A trade secret is a piece of confidential or proprietary information – including a practice, formula, method, program, technique, customer list, or process – of a company that is not known publicly and that a company takes reasonable steps to keep secret. Trade secrets are a form of intellectual property protected under common law, contract law, and statutory law.
Like other forms of intellectual property (IP), trade secrets contribute to a company’s competitive edge and valuation. Trade secret law aims to protect the innovation involved in the development of trade secrets.
Unlike other types of IP such as trademarks, copyright, and patents, there is no registration process for protecting trade secrets. Most often, this information is protected through contracts and company policies such as non-disclosure clauses in employment contracts and independent contractor agreements, internal company policies about use and handling of sensitive information, terms and conditions of purchase, and stand-alone non-disclosure agreements (NDAs).
However, California law disfavors certain kinds of anti-competitive clauses in contracts (such as clauses prohibiting an employee from working for a competitor after leaving employment). Therefore, California businesses should seek legal counsel to determine the most appropriate way to protect their trade secrets.
Similarly, individuals accused criminally or civilly of trade secret theft should consult an attorney who is knowledgeable and experienced in this area of the law to determine the best defenses against actual or threatened claims against them.
Trade secret theft occurs when confidential and proprietary information of a company is knowingly disclosed or used by someone without authorization for the financial benefit of someone other than the owner(s) of the trade secret.
An area of concern for many Bay Area, Silicon Valley, and tech companies throughout California is the theft of trade secrets by employees, independent contractors, consultants, or others who have access to highly proprietary information. Where a particular process, technique, method, or practice may not be protectable under patent or copyright law, technology companies rely on trade secret law to safeguard sensitive information from disclosure to competitors and the public.
Employees with access to such proprietary information may commit trade secret theft by utilizing the information they have access to for their personal benefit, or by disclosing that information to others. Such allegations can have significant professional implications, in addition to legal and financial consequences.
An analysis of trade secret theft, particularly in the form of customer or client lists, is different in California than other jurisdictions because California law prohibits any restraint on trade in a contract unless an exception under California’s Business and Professions Code applies.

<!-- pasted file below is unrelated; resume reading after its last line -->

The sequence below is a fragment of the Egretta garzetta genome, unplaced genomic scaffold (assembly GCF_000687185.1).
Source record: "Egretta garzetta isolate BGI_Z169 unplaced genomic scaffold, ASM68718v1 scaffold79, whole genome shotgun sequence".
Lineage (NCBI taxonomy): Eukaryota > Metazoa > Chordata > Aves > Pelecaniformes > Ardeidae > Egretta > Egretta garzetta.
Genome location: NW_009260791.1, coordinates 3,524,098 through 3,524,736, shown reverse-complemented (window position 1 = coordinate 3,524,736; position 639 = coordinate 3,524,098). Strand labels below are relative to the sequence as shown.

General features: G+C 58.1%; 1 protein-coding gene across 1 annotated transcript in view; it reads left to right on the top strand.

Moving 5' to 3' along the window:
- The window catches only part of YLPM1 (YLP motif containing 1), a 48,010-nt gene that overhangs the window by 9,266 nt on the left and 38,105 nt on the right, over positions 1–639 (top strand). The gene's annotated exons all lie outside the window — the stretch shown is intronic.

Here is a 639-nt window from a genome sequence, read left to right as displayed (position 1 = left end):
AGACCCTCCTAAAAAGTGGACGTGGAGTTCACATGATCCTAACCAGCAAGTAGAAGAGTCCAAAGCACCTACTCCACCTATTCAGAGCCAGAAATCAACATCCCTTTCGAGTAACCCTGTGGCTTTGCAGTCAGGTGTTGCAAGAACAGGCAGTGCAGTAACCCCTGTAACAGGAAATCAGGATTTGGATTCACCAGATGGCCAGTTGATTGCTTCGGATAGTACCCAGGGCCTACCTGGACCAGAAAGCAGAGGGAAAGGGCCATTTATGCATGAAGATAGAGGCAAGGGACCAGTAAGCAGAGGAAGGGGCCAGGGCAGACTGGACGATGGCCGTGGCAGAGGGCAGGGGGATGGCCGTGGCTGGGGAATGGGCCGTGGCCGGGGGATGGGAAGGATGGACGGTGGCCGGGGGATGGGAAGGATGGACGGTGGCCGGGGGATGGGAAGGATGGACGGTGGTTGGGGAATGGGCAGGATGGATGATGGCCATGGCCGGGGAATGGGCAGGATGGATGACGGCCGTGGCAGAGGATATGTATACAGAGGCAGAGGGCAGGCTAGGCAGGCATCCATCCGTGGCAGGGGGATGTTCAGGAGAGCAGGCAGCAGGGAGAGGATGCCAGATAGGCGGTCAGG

When it comes to the misappropriation of customer or client lists, the proper avenue for relief is through a tort claim rather than a breach of contract claim. Under California law, provisions in an employment contract or independent contractor agreement that prohibit solicitation of clients or customers will not be useful in stopping the disclosure or use of the list. However, if the company can prove that the customer list constituted a trade secret that has been improperly acquired or non-consensually used or disclosed, then the company may seek relief in a tort action.
If a plaintiff is successful in proving each element of a trade secret theft claim, several remedies may be available to the trade secret owner(s) including:
Theft of trade secrets is a federal criminal offense under the Economic Espionage Act, which can result in fines of up to $250,000 and incarceration for up to ten years. It may also be punishable under the Defend Trade Secrets Act (DTSA), which amended the Economic Espionage Act and made it easier for companies to bring a civil claim for damages in federal court. The DTSA prohibits the taking or copying of trade secrets without authorization and the knowing receipt of stolen trade secrets. As a result, additional consequences to trade secret theft include a judgment against the defendant for monetary damages in a civil tort claim.
Whether you have suffered from the theft of your trade secrets or you have been accused of trade secret theft (including in connection with switching employment from one company to a competing company), it is important to know the potential legal defenses that may be relevant to these disputes.
Potential defenses to trade secret theft may include:
At Delahunty & Edelman LLP, we represent both business owners who have suffered from the theft or misappropriation of their trade secrets, as well as those accused of trade secret theft. With years of experience and a depth of knowledge in handling trade secret litigation, our attorneys are prepared to efficiently resolve these matters when appropriate. When negotiation or settlement is not in our client’s best interest or litigation is unavoidable, we are equipped to pursue an aggressive litigation strategy to protect our clients’ legal, financial, and professional interests.